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I was possessed by the desire to treat the
Travellers to a supper and a temperate, glass
of hot Wassail; that the voice of Fame had
been heard in the land, declaring my ability
to make hot Wassail; that if I were permitted
to hold the feast, I should be found
conformable to reason, sobriety, and good
hours; in a word, that I could be merry and
wise myself, and had been even known at a
pinch to keep others so, although I was
decorated with no badge or medal, and was not
a Brother, Orator, Apostle, Saint, or Prophet
of any denomination whatever. In the end, I
prevailed, to my great joy. It was settled that
at nine o'clock that night, a Turkey and a
piece of Roast Beef should smoke upon the
board; and that I, faint and unworthy minister
for once of Master Richard Watts, should
preside as the Christmas-supper host of the
six Poor Travellers.

I went back to my inn, to give the necessary
directions for the Turkey and Roast Beef,
and, during the remainder of the day, could
settle to nothing for thinking of the Poor
Travellers. When the wind blew hard against
the windowsit was a cold day, with dark
gusts of sleet alternating with periods of
wild brightness, as if the year were dying
fitfullyI pictured them advancing towards
their resting-place along various cold roads,
and felt delighted to think how little they
foresaw the supper that awaited them. I
painted their portraits in my mind, and
indulged in little heightening touches. I
made them footsore; I made them weary;
I made them carry packs and bundles; I
made them stop by linger posts and milestones,
leaning on their bent sticks and looking
wistfully at what was written there; I
made them lose their way, and filled their
five wits with apprehensions of lying out all
night, and being frozen to death. I took up
my hat and went out, climbed to the top of
the Old Castle, and looked over the windy
hills that slope down to the Medway: almost
believing that I could descry some of my
Travellers in the distance. After it fell dark,
and the Cathedral bell was heard in the
invisible steeplequite a bower of frosty
rime when I had last seen itstriking five,
six, seven; I became so full of my Travellers
that I could eat no dinner, and felt constrained
to watch them still, in the red coals
of my fire. They were all arrived by this
time, I thought, had got their tickets, and
were gone in. —There, my pleasure was dashed
by the reflection that probably some Travellers
had come too late and were shut out.

After the Cathedral bell had struck eight,
I could smell a delicious savour of Turkey and
Roast Beef rising to the window of my adjoining
bed-room, which looked down into the
inn yard, just where the lights of the kitchen
reddened a massive fragment of the Castle
Wall. It was high time to make the Wassail
now; therefore, I had up the materials (which,
together with their proportions and combinations,
I must decline to impart, as the only
secret of my own I was ever known to keep),
and made a glorious jorum. Not in a bowl;
for, a bowl anywhere but on a shelf, is a low
superstition fraught with cooling and slopping;
but, in a brown earthenware pitcher,
tenderly suffocated when full, with a coarse
cloth. It being now upon the stroke of nine,
I set out for Watts's Charity, carrying my
brown beauty in my arms. I would trust
Ben the waiter with untold gold; but, there
are strings in the human heart which must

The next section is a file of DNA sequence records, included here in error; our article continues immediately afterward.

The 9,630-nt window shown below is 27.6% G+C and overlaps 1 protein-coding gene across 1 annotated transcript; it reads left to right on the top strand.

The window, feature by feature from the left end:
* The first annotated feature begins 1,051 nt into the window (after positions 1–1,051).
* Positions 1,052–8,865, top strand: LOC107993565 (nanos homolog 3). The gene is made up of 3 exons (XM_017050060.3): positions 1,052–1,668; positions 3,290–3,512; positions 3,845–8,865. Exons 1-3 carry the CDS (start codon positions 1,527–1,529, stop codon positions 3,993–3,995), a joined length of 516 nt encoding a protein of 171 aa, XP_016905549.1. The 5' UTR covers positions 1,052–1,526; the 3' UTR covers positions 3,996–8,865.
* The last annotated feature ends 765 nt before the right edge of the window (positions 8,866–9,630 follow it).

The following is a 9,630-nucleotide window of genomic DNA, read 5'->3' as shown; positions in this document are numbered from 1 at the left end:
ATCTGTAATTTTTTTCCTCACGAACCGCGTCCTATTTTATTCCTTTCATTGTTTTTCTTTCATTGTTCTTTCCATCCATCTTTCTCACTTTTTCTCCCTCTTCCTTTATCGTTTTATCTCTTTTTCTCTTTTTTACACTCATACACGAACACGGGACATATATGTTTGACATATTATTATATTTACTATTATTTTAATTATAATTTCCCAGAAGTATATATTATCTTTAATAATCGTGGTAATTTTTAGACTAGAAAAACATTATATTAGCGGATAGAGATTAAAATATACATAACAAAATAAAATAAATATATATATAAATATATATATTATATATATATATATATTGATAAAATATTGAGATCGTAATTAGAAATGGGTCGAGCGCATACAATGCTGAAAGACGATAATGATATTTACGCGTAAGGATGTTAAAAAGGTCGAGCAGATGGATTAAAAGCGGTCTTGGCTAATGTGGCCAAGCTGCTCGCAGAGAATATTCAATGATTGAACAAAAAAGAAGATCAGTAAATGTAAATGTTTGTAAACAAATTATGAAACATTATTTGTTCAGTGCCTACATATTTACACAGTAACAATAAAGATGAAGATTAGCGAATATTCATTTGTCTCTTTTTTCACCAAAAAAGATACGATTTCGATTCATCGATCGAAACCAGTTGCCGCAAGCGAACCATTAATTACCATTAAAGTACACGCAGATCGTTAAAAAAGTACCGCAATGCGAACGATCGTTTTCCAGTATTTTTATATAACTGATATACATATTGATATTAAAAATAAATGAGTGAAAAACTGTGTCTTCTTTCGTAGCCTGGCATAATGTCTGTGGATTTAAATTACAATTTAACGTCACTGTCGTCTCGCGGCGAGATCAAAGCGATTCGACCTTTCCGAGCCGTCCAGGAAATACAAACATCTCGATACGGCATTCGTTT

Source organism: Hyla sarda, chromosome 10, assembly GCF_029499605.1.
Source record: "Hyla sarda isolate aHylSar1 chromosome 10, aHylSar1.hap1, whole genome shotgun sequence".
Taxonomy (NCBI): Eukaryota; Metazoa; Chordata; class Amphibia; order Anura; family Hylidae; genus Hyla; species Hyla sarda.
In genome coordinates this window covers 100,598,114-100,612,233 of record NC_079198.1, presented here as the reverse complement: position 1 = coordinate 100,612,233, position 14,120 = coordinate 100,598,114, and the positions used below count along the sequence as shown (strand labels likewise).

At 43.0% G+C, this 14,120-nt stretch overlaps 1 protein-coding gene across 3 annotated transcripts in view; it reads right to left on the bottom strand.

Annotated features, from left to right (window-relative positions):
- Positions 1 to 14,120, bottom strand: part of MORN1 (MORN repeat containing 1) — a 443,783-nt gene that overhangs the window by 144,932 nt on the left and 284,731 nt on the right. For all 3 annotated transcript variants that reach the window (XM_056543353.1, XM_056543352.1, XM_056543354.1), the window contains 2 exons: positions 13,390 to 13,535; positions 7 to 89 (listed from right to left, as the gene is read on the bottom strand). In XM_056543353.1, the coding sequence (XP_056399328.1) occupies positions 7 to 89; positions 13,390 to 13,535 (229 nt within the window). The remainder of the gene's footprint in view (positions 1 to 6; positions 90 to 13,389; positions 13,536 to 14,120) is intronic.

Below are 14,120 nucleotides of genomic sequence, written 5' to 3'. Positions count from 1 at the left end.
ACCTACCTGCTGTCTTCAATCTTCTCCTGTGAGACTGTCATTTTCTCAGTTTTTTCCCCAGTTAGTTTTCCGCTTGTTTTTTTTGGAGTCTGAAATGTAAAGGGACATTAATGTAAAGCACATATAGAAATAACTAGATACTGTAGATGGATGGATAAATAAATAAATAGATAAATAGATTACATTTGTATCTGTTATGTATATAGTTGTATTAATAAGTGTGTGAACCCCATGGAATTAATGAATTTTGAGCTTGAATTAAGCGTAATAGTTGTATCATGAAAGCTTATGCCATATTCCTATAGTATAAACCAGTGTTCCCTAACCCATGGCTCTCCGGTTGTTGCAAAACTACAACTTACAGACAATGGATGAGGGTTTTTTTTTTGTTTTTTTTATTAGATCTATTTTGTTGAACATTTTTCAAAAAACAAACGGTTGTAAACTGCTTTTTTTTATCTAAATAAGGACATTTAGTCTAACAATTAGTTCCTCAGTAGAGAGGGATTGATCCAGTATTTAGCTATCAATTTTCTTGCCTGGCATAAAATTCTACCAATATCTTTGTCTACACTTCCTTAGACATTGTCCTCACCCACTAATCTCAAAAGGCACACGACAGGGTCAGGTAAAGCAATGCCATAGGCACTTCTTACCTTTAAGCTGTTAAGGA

never be sounded by another, and drinks
that I make myself are those strings in mine.

The Travellers were all assembled, the cloth
was laid, and Ben had brought a great billet
of wood, and had laid it artfully on the top
of the fire, so that a touch or two of the
poker after supper should make a roaring
blaze. Having deposited my brown beauty
in a red nook of the hearth inside the fender,
where she soon began to sing like an ethereal
cricket, diffusing at the same time odours
as of ripe vineyards, spice forests, and orange
grovesI say, having stationed my beauty
in a place of security and improvement, I
introduced myself to my guests by shaking
hands all round, and giving them a hearty

I found the party to be thus composed.
Firstly, myself. Secondly, a very decent man
indeed, with his right arm in a sling; who
had a certain clean, agreeable smell of wood
about him, from which I judged him to have
something to do with shipbuilding. Thirdly,
a little sailor-boy, a mere child, with a profusion
of rich dark brown hair, and deep
womanly-looking eyes. Fourthly, a shabby-
genteel personage in a threadbare black suit,
and apparently in very bad circumstances,
with a dry suspicious look; the absent
buttons on his waistcoat eked out with red
tape; and a bundle of extraordinarily tattered
papers sticking out of an inner breast-pocket.
Fifthly, a foreigner by birth, but an Englishman
in speech, who carried his pipe in the
band of his hat, and lost no time in telling
me, in an easy, simple, engaging way, that he
was a watchmaker from Geneva, and travelled
all about the continent, mostly on foot, working
as a journeyman, and seeing new countries
possibly (I thought) also smuggling a watch
or so, now and then. Sixthly, a little widow,
who had been very pretty and was still very
young, but whose beauty had been wrecked in
some great misfortune, and whose manner
was remarkably timid, scared, and solitary.
Seventhly and lastly, a Traveller of a kind
familiar to my boyhood, but now almost
obsolete: a Book-Pedlar: who had a quantity
of Pamphlets and Numbers with him, and
who presently boasted that he could repeat
more verses in an evening, than he could sell
in a twelvemonth.

All these I have mentioned, in the order in
which they sat at table. I presided, and the
matronly presence faced me. We were not

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